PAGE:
Know Your Lifestyle Risk Factors

The American Cancer Society estimates that more than half of colorectal cancers are linked to modifiable risk factors. Incorporating healthy habits and lifestyle choices may reduce your colorectal cancer risk. In particular, diet, weight, and a sedentary lifestyle may be linked to early-onset colorectal cancer.

Diets that are heavy on red meat like beef, pork, or lamb and processed meat like hotdogs and sausages have been linked to an increased risk of colorectal cancer. However, diets that are high in vegetables, fruits, and whole grains may lower your risk of developing colorectal cancers. A higher body weight may also have a higher risk level. Eating well and maintaining a healthy weight can help improve your health while lowering your cancer risk. Speak to your doctor about any concerns you may have about your diet or weight so they can help you develop a healthy diet.

Regular physical activity can lower your risk of developing colorectal cancer. For most adults, 150-300 minutes of moderate activity or 75-150 minutes of vigorous activity is recommended. Moderate activity raises your heart rate and can include walking, biking, or even some housework. Vigorous activity uses large muscle groups and your heart and can make you sweat. This can include jogging, aerobic exercise, or swimming. You may also want to limit sitting and lying down.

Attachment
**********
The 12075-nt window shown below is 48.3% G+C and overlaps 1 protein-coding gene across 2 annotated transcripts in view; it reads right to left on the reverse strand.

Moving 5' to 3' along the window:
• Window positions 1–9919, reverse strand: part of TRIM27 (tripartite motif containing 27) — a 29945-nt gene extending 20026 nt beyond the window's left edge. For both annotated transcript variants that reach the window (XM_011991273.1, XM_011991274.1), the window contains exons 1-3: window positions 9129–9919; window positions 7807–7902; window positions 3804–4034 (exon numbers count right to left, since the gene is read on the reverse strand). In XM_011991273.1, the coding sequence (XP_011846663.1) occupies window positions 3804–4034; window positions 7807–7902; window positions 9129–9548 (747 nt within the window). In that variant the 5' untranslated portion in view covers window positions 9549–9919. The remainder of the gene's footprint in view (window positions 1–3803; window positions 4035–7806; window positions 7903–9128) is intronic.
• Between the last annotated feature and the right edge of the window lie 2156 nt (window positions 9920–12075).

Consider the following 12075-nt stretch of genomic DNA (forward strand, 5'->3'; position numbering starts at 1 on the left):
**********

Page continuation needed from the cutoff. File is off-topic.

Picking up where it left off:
Know the Signs and Symptoms of Colorectal Cancer

Because many early-onset colorectal cancers develop before the recommended screening age, it’s important for young adults to know the signs and symptoms of colorectal cancer. Knowing what to look for can help catch colorectal cancers at an early stage when they are most treatable. Signs and symptoms of colorectal cancer may include:

  • A change in bowel habits, including diarrhea or constipation that lasts for more than a few days
  • Stools that contain bright red or dark blood, or that look narrower than usual
  • Abdominal pain or discomfort, such as frequent gas, bloating, fullness, or cramps
  • Unexplained weight loss
  • Fatigue
  • Unexplained iron-deficiency

While these symptoms do not always indicate cancer, you should speak with your physician if your symptoms last for weeks, become more severe, or you experience any changes you are concerned about. Your doctor can determine whether you should have a colonoscopy or any other tests to determine the cause of the problem. Speak with your health care team about any symptoms you experience, including new symptoms and any change in symptoms.

If You are Concerned About Early-onset Colorectal Cancer, Talk to Your Physician

If you have questions about your risk level for developing colorectal cancer at a young age, talk to your healthcare provider. They can help you determine whether you need to begin early screening and help you determine any other precautions you may need to take to manage your health.